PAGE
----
We give balance on behalf of Prime Minister Dr. Hubert Minnis today.
In this space, throughout much of the one year and five months the Free National Movement Government has been in power, under the leadership of PM Dr. Minnis, there has been good cause to be critical of decisions on national issues.
No doubt Dr. Minnis and his colleagues have botched some matters that are pivotal to the general advancement and economic improvement in Grand Bahama and the wider Bahamas. We have expressed as much. In particular, the Oban Energies Heads of Agreement signing will likely haunt Dr. Minnis and company for a long time.
There was failure regarding the Wynn Group of Canada negotiating with Hutchison Whampoa for the purpose of purchasing the Grand Lucayan, despite many promises by the government that the deal would in fact be closed. That never happened.
The conflict between two investment parties in West Grand Bahama, still exists and threatens the economic future of residents of that area and by extension the rest of the island.
The increase of Value Added Tax from 7.5 percent to 12 percent was not met favorably in the land and several members of the government voted against it. There was sympathy, nationally, for those members who were fired from positions by PM Dr. Minnis, as a result of not toeing the party line.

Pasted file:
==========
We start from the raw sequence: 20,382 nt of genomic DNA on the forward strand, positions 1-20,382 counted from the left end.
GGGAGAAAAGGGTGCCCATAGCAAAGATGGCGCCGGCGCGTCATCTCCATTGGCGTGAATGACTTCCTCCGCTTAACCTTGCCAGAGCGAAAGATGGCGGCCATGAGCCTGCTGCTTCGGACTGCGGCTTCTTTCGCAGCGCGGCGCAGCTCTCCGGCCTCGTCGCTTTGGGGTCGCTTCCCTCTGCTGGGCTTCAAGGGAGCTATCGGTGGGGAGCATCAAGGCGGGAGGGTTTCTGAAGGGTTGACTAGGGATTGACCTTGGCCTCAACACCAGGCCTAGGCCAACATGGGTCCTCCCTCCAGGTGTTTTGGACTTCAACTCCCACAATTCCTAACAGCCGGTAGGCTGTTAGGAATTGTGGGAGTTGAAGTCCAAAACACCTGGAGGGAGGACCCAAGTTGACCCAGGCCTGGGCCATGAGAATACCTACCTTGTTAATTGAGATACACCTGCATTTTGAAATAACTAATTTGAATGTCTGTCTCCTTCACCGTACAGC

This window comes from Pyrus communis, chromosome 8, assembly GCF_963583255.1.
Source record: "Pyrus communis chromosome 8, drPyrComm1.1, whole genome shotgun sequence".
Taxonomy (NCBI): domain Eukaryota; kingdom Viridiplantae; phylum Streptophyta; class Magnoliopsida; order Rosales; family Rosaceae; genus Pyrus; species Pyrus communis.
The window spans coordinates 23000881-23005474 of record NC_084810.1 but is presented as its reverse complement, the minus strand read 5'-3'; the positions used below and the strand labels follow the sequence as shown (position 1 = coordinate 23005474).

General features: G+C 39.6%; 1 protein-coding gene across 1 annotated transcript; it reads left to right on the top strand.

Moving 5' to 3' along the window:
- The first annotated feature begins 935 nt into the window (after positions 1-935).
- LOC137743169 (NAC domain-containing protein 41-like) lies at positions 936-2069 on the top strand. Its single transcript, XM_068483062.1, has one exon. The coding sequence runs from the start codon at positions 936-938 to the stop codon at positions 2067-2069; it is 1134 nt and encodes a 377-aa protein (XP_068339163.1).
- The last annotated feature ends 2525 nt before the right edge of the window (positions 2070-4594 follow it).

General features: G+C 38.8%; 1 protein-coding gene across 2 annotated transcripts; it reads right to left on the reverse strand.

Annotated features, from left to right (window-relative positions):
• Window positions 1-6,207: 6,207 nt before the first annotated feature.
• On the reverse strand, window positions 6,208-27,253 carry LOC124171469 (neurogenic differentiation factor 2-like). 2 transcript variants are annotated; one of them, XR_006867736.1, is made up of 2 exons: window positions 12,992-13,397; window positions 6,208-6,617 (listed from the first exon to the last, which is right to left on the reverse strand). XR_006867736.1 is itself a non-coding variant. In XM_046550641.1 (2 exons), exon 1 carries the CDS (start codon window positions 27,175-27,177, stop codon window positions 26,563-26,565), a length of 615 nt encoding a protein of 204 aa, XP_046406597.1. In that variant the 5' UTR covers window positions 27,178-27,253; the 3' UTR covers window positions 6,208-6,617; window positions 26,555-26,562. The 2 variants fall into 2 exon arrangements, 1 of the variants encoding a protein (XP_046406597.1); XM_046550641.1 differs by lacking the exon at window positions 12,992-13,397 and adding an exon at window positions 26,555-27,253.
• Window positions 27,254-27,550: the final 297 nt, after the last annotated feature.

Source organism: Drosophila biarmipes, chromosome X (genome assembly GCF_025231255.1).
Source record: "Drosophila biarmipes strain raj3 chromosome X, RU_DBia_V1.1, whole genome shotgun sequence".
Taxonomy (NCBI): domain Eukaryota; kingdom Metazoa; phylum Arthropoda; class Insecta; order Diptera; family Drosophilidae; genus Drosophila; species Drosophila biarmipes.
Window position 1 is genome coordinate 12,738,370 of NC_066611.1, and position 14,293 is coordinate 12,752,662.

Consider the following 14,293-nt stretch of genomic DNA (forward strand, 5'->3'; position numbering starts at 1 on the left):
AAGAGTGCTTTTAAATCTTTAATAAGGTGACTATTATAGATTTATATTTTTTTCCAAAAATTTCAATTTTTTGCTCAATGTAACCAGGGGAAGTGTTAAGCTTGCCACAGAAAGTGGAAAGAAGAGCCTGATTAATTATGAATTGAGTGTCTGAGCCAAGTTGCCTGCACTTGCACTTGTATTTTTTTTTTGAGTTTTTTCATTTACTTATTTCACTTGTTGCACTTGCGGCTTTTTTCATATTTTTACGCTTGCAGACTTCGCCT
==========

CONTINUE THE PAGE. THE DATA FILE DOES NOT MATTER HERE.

So indeed, he has been challenged and criticized by us.
Now, the other side of the coin.
It is puzzling, how the PM could receive criticisms for simply voicing that he is “focused on putting Bahamians first and moving The Bahamas forward.”
We wish he would be that resolute when sitting around the tables with investors.
In the aftermath of earthquake devastation in Haiti, Dr. Minnis, several days ago, when confronted by reporters, responded pointedly, expressing his priority being The Bahamas, and also, concerns about undesirable Haitian migrants flowing into the country as a result of reported prison damage in Haiti.
“At this time and point, I am looking at moving The Bahamas forward; Bahamas first. We don’t know whether they are murderers; we don’t know what type of crime they have committed, but it’s a serious matter, and we must assume that they have done the most heinous crime and we must look out for our borders. And, I again, ask all Bahamians to be vigilant because they (illegal migrants) could have a devastating effect on our country. There is a possibility that criminals have been released and are traveling toward our shores.”
Dr. Minnis, with his comments, was being “real” and we don’t consider him to have been insensitive or uncaring about the plight of Haitians or other nationals in distress due to natural disasters, or otherwise.
We believe his “Bahamas first” approach is commendable and wholeheartedly support him in this instance.